Wikipedia:Conflict of interest

Conflict of interest (COI) editing involves contributing to Wikipedia about yourself, family, friends, clients, employers, or your financial and other relationships. Any external relationship can trigger a conflict of interest. [a] That someone has a conflict of interest is a description of a situation, not a judgment about that person's opinions or integrity. [b]

COI editing is strongly discouraged on Wikipedia. It undermines public confidence, and it risks causing public embarrassment to the individuals and companies being promoted. Editors with a COI cannot know whether or how much it has influenced their editing. If COI editing causes disruption, an administrator may opt to place blocks on the involved accounts.

Editors with a COI, including paid editors, are expected to disclose it whenever they seek to influence an affected article's content. Anyone editing for pay must disclose who is paying them, who the client is, and any other relevant affiliation; this is a requirement of the Wikimedia Foundation. [6] In addition, COI editors are generally advised not to edit affected articles directly, and to propose changes on talk pages instead.

When investigating COI editing, do not reveal the identity of editors against their wishes. Wikipedia's policy against harassment, in particular the prohibition against disclosing personal information, takes precedence over this guideline. Editors discussing changes to this guideline should disclose whether they have been paid to edit Wikipedia.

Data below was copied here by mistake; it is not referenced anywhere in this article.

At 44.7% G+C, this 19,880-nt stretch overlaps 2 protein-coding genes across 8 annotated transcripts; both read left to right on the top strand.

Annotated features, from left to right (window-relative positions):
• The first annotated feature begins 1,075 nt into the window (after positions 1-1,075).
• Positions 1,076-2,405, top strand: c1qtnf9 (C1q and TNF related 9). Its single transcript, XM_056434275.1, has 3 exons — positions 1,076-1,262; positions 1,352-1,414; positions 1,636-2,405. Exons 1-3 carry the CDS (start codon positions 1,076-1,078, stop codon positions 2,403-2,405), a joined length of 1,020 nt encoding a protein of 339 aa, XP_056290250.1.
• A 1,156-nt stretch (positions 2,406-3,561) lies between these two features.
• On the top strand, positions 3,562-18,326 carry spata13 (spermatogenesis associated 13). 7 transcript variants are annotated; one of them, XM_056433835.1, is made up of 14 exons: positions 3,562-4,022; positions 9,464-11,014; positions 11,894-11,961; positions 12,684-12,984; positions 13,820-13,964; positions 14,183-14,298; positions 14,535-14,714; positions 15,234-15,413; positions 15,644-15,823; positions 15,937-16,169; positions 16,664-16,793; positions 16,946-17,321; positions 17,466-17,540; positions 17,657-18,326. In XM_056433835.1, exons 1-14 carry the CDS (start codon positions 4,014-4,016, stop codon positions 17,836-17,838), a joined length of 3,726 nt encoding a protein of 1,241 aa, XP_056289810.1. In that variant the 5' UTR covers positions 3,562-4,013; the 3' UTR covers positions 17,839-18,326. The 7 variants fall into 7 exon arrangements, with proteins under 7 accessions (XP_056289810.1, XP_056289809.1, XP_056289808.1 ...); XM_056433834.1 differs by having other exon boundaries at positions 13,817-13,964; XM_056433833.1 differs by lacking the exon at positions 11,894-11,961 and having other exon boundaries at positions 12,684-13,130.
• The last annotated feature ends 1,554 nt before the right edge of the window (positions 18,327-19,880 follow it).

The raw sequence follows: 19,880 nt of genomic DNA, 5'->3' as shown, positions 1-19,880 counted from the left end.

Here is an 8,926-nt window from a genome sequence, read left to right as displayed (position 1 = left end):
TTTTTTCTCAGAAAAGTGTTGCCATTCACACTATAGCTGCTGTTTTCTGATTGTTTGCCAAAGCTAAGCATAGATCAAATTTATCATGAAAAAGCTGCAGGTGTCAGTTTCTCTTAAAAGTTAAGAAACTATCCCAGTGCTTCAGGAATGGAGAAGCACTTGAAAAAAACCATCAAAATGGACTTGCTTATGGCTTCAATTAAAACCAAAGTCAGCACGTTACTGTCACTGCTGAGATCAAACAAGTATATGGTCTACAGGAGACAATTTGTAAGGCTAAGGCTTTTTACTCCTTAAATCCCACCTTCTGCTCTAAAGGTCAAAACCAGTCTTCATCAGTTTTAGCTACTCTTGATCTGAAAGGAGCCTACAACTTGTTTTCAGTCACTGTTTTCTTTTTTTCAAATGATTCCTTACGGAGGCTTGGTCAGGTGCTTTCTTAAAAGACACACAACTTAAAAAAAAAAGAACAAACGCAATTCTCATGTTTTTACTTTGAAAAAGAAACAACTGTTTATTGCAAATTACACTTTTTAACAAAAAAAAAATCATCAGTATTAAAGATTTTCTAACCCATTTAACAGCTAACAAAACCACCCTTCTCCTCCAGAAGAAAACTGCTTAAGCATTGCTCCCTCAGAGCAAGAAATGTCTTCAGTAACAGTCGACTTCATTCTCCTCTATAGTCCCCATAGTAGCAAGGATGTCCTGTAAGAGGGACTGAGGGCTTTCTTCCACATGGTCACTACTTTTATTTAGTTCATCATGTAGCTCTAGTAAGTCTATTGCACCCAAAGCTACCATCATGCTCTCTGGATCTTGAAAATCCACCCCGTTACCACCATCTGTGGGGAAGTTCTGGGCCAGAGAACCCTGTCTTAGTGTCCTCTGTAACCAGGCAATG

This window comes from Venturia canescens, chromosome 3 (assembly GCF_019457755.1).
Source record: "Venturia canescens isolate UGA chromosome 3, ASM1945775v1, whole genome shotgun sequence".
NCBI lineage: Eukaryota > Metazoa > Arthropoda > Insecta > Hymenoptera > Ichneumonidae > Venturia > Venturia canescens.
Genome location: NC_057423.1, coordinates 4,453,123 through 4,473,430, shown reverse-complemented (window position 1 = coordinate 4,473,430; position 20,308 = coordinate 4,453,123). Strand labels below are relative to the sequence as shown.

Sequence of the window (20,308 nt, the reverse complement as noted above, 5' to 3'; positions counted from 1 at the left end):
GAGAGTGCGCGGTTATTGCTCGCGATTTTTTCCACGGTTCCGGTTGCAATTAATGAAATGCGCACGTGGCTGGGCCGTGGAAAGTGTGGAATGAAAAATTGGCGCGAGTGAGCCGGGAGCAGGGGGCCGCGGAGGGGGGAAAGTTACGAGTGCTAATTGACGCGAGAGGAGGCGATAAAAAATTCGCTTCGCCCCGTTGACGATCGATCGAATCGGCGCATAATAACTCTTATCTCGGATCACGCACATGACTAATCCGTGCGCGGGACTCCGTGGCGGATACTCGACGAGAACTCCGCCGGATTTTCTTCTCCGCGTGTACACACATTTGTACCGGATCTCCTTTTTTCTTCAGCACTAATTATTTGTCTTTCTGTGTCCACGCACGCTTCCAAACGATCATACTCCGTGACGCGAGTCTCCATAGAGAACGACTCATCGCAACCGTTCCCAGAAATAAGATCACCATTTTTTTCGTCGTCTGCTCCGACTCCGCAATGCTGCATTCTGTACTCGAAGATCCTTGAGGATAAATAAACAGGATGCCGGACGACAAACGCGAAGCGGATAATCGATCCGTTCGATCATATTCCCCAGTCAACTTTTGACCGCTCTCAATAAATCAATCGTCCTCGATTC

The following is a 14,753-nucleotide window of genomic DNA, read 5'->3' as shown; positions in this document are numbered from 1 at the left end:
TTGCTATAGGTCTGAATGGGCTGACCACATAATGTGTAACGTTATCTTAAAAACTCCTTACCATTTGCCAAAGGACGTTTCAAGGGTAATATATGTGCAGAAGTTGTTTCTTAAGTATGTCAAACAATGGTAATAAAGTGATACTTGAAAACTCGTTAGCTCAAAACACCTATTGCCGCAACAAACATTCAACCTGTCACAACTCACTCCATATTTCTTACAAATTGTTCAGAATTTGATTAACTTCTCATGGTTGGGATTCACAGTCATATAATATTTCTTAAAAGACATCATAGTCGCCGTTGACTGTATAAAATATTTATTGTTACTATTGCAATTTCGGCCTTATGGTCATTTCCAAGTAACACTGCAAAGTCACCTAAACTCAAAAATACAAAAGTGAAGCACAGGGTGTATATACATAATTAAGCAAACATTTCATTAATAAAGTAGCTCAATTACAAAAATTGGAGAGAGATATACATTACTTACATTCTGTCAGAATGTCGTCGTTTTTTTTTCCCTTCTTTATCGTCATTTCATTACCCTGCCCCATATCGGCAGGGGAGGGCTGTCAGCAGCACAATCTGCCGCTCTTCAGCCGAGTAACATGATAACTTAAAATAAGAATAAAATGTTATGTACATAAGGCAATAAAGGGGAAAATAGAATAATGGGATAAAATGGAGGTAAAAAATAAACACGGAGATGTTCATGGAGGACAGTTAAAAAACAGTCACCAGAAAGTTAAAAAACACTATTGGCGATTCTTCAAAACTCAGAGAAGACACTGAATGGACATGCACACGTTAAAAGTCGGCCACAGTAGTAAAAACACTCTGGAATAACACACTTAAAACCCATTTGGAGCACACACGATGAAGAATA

Wikipedia's position

Purpose of Wikipedia

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As an encyclopedia, Wikipedia's mission is to provide the public with articles that summarize accepted knowledge, written neutrally and sourced reliably. Readers expect to find neutral articles written independently of their subject, not corporate or personal webpages, or platforms for advertising and self-promotion. Articles should contain only material that complies with Wikipedia's content policies and best practices, and Wikipedians must place the interests of the encyclopedia and its readers above personal concerns.

COI editing

Editors with a COI should follow Wikipedia policies and best practices scrupulously.

If you have a conflict of interest you should declare your COI, and put edits through peer review instead of articles directly:

  • you should disclose your COI when involved with affected articles;
  • you are strongly discouraged from editing affected articles directly.
  • you may propose changes on talk pages (to which you can call attention by using the {{ request edit}} template or by posting a note at the COI noticeboard), so that they can be peer reviewed before being published;
  • you should put new articles through the articles for creation process instead of creating them directly, so they can be peer reviewed before being published;
  • you should respect other editors by keeping discussions concise.